I'm a big believer in the concept of the shared human experience. Sure, we all have our own differences that make us quite unique from one another. But it is those areas where our paths cross even in what may seem like subtle ways where we realize the commonality we have.
For people who desire weight loss and improvements to their health, this community experience with your fellow man is all the more pronounced. There's a certain pain that an overweight or obese person feels about themselves and the predicament they are in that a thin "normal" person would NEVER even come close to comprehending.
It's this lack of understanding of the emotional and psychological needs of someone who is fat and sick that continues to feed the very problem itself. Diet book after diet book has come out blaming your weight problem on...well YOU! And to a certain degree, that's true. But a lot of it has to do with what you've been "told" is good for you, not necessarily what IS good for you.
The confusion sets in and people just don't know what to do. Believe me, I understand that cat and mouse game because I played it for most of my adult life until I found the Atkins diet in 2004. That decision to begin eating that way and to keep on eating that way forever quite literally changed my life forever. I committed myself to it, but the most important difference from previous "diet" experiences is it was what worked for me.
You'll hear me saying this until I'm blue in the face for the rest of my life, but it is my mantra for how people can lose weight and get healthy: Find a plan that will work for you, read the book about that particular plan, follow that plan EXACTLY as prescribed by the author, and then keep doing that plan until you reach your goal and for the rest of your life. It is a strategy for success that works no matter what you decide to do in terms of your diet program.
Sometimes, though, there are those who need an extra special dose of inspiration to get them going. They seem to "know" what to do, but then they really don't. Career dieters, those who have been on every diet known to mankind in their life, can tell you everything there is to know about how to eat healthy. Or at least whatever that latest book has to say about it.
Take, for example, a conversation I was having with a man from my church choir yesterday during dinner. We're in Montgomery, Alabama singing at a church revival here with our pastor and they fed us Subway sandwiches. Naturally, I took the meat, cheese, and veggies off the bread and ate it with some mustard and mayonnaise. Keep in mind everyone knows I've lost a TON of weight and kept it off now since 2004.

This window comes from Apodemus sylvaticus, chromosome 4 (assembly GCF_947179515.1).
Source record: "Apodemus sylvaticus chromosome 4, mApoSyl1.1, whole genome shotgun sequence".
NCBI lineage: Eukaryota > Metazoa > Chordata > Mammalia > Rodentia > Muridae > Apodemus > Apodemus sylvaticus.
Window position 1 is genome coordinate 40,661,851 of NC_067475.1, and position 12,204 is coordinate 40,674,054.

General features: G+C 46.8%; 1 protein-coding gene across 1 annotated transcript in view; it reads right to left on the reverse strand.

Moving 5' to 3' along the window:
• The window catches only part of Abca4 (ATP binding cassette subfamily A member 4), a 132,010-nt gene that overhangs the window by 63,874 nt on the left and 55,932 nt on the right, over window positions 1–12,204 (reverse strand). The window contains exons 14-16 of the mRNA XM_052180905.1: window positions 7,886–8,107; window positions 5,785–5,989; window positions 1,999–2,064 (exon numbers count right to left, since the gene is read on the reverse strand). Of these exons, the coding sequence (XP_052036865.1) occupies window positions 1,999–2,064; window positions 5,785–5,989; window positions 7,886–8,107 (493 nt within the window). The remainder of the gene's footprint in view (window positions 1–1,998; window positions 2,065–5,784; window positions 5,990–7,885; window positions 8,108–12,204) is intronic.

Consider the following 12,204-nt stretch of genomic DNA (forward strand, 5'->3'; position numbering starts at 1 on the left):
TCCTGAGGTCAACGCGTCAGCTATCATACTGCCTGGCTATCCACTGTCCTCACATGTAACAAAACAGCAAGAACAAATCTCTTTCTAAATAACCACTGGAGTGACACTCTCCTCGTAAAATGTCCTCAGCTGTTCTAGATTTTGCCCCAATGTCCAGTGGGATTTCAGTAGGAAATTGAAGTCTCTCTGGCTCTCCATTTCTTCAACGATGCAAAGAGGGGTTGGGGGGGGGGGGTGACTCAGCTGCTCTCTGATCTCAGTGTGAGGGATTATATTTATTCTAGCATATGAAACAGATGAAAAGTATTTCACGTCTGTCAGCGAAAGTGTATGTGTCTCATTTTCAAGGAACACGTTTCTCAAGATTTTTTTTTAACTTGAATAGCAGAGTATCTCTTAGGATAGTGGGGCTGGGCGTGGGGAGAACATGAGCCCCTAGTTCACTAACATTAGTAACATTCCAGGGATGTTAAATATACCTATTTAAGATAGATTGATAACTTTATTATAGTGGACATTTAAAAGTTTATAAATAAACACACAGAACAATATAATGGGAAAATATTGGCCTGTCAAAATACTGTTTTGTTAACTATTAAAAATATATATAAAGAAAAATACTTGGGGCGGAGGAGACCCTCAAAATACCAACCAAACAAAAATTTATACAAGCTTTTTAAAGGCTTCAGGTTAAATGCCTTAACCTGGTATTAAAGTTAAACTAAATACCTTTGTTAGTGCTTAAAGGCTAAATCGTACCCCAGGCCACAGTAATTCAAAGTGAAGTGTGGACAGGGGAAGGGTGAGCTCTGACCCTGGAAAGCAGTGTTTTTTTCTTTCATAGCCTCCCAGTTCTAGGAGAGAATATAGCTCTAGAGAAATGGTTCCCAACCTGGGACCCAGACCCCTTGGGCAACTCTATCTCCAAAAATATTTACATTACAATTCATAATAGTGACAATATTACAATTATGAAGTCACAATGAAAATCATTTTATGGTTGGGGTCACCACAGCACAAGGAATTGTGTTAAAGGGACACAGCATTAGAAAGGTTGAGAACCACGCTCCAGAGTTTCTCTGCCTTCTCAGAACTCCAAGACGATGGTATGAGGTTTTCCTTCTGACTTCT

This one fella who is one of the most likable guys you'd ever meet saw my "meaty" plate with the "fatty" condiment on the side and said, "You know all that meat and fat is unhealthy, boy." Of course, when the door of opportunity opens to share about livin' la vida low-carb is a positive way, I do it! :D
I politely explained that eating fat is indeed much healthier when you keep your carbs reduced and that it is all those carbs in those two sub sandwiches he just ate and the sugar/white flour in those two cookies he was about to eat that was indeed what was unhealthy. All he could see if FAT IS BAD, but he saw nothing wrong with the plethora of carbohydrates he was flooding his body with.
Indeed we have a major problem regarding healthy nutrition and it will not improve until people can be made to understand the underlying issues regarding their obesity, diabetes, sleeping problems, and a whole host of other health ailments. The only thing that registers is FAT IS BAD. It's the constant uphill battle we must counter with a gentle reminder of the truth from time to time.
In the spirit of our shared experience, let me reprint an e-mail I received from a dear reader who is one of the people like I described above as a lifelong dieter. She's read all the books and knows everything there is about losing weight. And yet she's 360 pounds and a Type 2 diabetic at the age of 38. She doesn't need education, but instead could use a healthy helping of inspiration.
Here's what she wrote:
I'm 38, a Type 2 diabetic (that I treat solely with insulin), and I weigh about 360 pounds. Thats because I've lost about 40 pounds the last year or so. I have read so many great things about your book that I think I've finally decided to order it. I've read my gamut of weight loss books Atkins, The Zone, Fit for Life, Lean for Life, Sugar Busters, Suzanne Sommers, various food addict books. You name it, I've read it and tried it.